Metaphors are wonderful things…when used correctly. For me, metaphors are the spice…the gentle delight sprinkled through quality writing. They are not sledgehammers. They should never be clichéd. And they should be used sparingly to maintain their strength. By the way, similes are metaphors in this man’s army, so don’t get all uppity in the comments. Or do, I don’t care.
Everyone loves robins. They symbolize the first sign of Spring. People delight over their teal colored eggs. And there is always excitement when their young start peeping in the nest.
Not me. I loathe them. Even the scientific name for the American Robin is heinous: Turdus migratorius. Let me translate that for you – it means they crap everywhere.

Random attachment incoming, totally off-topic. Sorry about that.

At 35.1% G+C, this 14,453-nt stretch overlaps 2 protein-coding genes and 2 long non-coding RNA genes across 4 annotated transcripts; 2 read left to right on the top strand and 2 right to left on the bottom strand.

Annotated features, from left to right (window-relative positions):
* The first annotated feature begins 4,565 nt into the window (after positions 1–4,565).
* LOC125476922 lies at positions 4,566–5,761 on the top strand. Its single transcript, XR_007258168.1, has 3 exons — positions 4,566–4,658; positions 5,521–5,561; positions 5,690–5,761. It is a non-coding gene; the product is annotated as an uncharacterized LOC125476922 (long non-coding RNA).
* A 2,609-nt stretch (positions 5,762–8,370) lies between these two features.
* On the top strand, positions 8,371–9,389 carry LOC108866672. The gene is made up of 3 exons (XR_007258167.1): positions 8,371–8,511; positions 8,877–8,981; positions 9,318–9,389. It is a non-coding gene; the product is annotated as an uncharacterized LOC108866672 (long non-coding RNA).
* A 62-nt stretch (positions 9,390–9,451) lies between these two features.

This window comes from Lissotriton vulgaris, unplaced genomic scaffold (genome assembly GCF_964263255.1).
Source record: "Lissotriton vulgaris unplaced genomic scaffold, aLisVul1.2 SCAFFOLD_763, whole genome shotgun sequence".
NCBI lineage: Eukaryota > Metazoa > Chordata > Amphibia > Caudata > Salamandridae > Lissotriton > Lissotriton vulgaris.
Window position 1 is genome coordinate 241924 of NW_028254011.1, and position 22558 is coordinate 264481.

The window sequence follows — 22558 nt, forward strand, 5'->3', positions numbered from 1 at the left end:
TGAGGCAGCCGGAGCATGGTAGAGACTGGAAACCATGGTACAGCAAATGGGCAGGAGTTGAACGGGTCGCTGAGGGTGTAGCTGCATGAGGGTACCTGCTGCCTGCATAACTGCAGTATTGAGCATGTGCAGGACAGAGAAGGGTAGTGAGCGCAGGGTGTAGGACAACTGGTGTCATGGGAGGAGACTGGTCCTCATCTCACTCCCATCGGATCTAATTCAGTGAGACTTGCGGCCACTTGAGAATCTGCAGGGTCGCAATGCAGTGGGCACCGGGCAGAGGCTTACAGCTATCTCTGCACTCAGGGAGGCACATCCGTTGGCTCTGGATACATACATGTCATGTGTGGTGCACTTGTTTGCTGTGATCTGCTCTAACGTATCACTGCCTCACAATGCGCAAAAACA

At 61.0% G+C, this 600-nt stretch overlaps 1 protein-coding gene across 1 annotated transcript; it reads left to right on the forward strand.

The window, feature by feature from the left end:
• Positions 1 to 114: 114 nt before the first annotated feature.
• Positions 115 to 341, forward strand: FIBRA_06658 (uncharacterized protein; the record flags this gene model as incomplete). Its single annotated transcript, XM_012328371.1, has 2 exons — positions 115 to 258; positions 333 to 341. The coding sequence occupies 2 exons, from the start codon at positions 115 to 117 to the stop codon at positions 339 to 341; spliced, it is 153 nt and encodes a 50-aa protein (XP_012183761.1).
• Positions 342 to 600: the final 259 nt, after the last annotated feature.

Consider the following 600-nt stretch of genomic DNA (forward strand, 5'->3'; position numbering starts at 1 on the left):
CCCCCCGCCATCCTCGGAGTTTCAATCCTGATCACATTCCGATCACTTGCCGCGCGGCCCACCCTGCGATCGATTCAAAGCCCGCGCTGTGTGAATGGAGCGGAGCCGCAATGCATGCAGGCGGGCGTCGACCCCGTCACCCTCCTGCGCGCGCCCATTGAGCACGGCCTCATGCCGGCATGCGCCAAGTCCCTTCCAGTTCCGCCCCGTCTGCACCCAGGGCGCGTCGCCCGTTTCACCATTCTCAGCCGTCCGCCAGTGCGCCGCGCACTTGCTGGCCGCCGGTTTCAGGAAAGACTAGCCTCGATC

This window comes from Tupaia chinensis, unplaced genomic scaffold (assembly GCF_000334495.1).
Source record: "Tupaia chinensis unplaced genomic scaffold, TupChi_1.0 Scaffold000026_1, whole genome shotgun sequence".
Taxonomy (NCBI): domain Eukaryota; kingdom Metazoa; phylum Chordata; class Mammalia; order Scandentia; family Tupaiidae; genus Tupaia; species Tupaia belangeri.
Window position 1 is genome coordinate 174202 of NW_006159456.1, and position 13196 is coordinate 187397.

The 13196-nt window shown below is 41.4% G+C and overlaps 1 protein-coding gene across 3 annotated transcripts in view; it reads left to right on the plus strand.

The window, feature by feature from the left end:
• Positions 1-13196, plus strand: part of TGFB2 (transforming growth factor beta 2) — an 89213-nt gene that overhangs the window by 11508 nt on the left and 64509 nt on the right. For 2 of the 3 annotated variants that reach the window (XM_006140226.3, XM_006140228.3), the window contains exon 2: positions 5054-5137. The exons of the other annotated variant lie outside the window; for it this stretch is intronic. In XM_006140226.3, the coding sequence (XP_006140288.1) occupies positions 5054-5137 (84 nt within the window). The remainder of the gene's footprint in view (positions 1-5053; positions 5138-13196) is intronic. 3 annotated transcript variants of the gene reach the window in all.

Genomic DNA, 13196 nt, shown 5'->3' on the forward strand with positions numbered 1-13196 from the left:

And everywhere is the key. In 1996 I traveled all the way to Alaska to photograph Grizzly Bears and Orcas (killer whales). After two long days on the water, I docked at the port of Valdez without seeing an Orca. The disappointment was staggering. When I arrived at the bed and breakfast, there was a large bird to the left of the driveway. It was too far away for me to ascertain its species. My heart jumped with the great anticipation of identifying my first sub-arctic land bird. I whipped out my 300 mm lens and clicked off four photos. As I did not want to frighten away this mystery bird, I crept in a couple of feet and shot some more. A few more steps, a few more frames, and before you know it I had rifled off nearly an entire roll of film. Finally, I was close enough to get a good look at this bird: it was a @#^&* robin! I had traveled all the way to the other end of the United States of America to see a robin? After wasting a roll of film on this common bird, I was steamed. And no, I never saw a Grizzly, either. Continue reading “The American Robin: Hatched from Evil”